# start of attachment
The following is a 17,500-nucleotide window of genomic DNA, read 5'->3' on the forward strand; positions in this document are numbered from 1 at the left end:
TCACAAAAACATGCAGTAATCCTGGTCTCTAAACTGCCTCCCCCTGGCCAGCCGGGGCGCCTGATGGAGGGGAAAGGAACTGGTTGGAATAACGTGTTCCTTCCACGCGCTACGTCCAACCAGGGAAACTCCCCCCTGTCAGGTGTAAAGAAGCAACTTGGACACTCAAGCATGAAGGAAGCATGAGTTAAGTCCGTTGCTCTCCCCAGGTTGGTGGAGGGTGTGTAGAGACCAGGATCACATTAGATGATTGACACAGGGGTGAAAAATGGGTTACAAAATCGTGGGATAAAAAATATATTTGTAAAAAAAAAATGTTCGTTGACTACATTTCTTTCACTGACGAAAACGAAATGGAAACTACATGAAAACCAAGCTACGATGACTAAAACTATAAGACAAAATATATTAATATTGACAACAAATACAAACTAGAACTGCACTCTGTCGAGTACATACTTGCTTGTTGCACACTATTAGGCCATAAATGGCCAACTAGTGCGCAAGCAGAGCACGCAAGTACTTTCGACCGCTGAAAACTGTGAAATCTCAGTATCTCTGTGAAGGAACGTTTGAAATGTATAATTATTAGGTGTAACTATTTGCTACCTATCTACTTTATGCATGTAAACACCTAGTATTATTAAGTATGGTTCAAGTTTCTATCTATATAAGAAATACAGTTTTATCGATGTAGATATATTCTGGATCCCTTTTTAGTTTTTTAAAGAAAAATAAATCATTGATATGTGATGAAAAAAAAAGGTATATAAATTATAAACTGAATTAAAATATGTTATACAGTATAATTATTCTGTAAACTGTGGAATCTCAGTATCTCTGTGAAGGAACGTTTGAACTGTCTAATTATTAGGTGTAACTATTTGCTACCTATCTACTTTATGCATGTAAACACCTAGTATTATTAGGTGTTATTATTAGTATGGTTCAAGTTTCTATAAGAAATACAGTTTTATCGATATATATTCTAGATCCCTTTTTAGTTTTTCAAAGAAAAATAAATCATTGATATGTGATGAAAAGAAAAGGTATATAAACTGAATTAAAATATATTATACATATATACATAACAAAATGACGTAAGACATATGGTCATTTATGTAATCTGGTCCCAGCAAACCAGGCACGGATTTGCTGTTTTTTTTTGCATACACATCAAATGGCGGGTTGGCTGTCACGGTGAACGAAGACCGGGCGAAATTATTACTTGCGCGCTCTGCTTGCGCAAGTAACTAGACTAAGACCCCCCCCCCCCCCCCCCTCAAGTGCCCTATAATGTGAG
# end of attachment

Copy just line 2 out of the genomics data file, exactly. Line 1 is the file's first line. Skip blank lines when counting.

TCACAAAAACATGCAGTAATCCTGGTCTCTAAACTGCCTCCCCCTGGCCAGCCGGGGCGCCTGATGGAGGGGAAAGGAACTGGTTGGAATAACGTGTTCCTTCCACGCGCTACGTCCAACCAGGGAAACTCCCCCCTGTCAGGTGTAAAGAAGCAACTTGGACACTCAAGCATGAAGGAAGCATGAGTTAAGTCCGTTGCTCTCCCCAGGTTGGTGGAGGGTGTGTAGAGACCAGGATCACATTAGATGATTGACACAGGGGTGAAAAATGGGTTACAAAATCGTGGGATAAAAAATATATTTGTAAAAAAAAAATGTTCGTTGACTACATTTCTTTCACTGACGAAAACGAAATGGAAACTACATGAAAACCAAGCTACGATGACTAAAACTATAAGACAAAATATATTAATATTGACAACAAATACAAACTAGAACTGCACTCTGTCGAGTACATACTTGCTTGTTGCACACTATTAGGCCATAAATGGCCAACTAGTGCGCAAGCAGAGCACGCAAGTACTTTCGACCGCTGAAAACTGTGAAATCTCAGTATCTCTGTGAAGGAACGTTTGAAATGTATAATTATTAGGTGTAACTATTTGCTACCTATCTACTTTATGCATGTAAACACCTAGTATTATTAAGTATGGTTCAAGTTTCTATCTATATAAGAAATACAGTTTTATCGATGTAGATATATTCTGGATCCCTTTTTAGTTTTTTAAAGAAAAATAAATCATTGATATGTGATGAAAAAAAAAGGTATATAAATTATAAACTGAATTAAAATATGTTATACAGTATAATTATTCTGTAAACTGTGGAATCTCAGTATCTCTGTGAAGGAACGTTTGAACTGTCTAATTATTAGGTGTAACTATTTGCTACCTATCTACTTTATGCATGTAAACACCTAGTATTATTAGGTGTTATTATTAGTATGGTTCAAGTTTCTATAAGAAATACAGTTTTATCGATATATATTCTAGATCCCTTTTTAGTTTTTCAAAGAAAAATAAATCATTGATATGTGATGAAAAGAAAAGGTATATAAACTGAATTAAAATATATTATACATATATACATAACAAAATGACGTAAGACATATGGTCATTTATGTAATCTGGTCCCAGCAAACCAGGCACGGATTTGCTGTTTTTTTTTGCATACACATCAAATGGCGGGTTGGCTGTCACGGTGAACGAAGACCGGGCGAAATTATTACTTGCGCGCTCTGCTTGCGCAAGTAACTAGACTAAGACCCCCCCCCCCCCCCCCCTCAAGTGCCCTATAATGTGAG